After reviewing the various reasons why most insurance policies do not have choice-of-law clauses, Coyle then reviews the few specialized areas of the insurance arena where choice-of-law clauses are in fact standard. For example, choice of law clauses are standard in Reps and Warranties insurance policies. From his interviews with insurance practitioners, Coyle found that not only are these policies highly manuscripted, but the negotiations on the buyers’ behalf often are conducted by M&A lawyers, rather than insurance lawyers, and the M&A lawyers live in a world where choice-of-law provisions are not only standard but viewed as mandatory. Coyle also notes that the absence of case law interpreting this relatively new type of policy militates in favor of trying to introduce some elements of certainty that would kick in if there were to be a dispute.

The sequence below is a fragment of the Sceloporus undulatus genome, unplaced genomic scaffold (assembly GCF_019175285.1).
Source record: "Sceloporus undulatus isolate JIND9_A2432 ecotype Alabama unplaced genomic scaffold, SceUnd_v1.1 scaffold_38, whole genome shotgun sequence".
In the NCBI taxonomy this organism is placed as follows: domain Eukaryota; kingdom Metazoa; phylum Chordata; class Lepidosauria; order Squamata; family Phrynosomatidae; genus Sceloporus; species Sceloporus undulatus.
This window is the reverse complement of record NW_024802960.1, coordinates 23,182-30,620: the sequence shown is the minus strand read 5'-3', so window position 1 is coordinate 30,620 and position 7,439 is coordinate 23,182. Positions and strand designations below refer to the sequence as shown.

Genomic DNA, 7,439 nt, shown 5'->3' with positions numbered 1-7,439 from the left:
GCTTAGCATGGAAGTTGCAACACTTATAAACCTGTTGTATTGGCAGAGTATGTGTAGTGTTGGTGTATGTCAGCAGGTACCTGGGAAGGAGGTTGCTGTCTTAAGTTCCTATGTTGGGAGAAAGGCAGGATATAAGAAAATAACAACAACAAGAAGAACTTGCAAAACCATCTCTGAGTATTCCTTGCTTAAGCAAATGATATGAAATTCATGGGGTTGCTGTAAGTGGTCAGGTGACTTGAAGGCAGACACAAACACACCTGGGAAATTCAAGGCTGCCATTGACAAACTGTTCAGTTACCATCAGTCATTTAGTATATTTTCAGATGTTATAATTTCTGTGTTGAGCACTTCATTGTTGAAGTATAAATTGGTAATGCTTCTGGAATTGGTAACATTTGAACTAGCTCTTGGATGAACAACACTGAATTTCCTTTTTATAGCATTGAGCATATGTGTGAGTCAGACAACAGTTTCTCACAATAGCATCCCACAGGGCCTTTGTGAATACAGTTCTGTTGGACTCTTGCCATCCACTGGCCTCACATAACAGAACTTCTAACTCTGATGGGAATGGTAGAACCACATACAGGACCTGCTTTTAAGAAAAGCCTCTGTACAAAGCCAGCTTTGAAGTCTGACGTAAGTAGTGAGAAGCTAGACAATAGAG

In reviewing the reasons that possibly explain the absence of choice-of-law clauses in insurance policies, Coyle suggests that insurers seeking advantages in possible insurance coverage disputes may want to consider adopting a variable approach to choice-of-law clauses – for example, adopting choice of law clauses designating the law of the policyholder’s domicile in policies issued in states where the law is perceived to be advantageous to the insurer.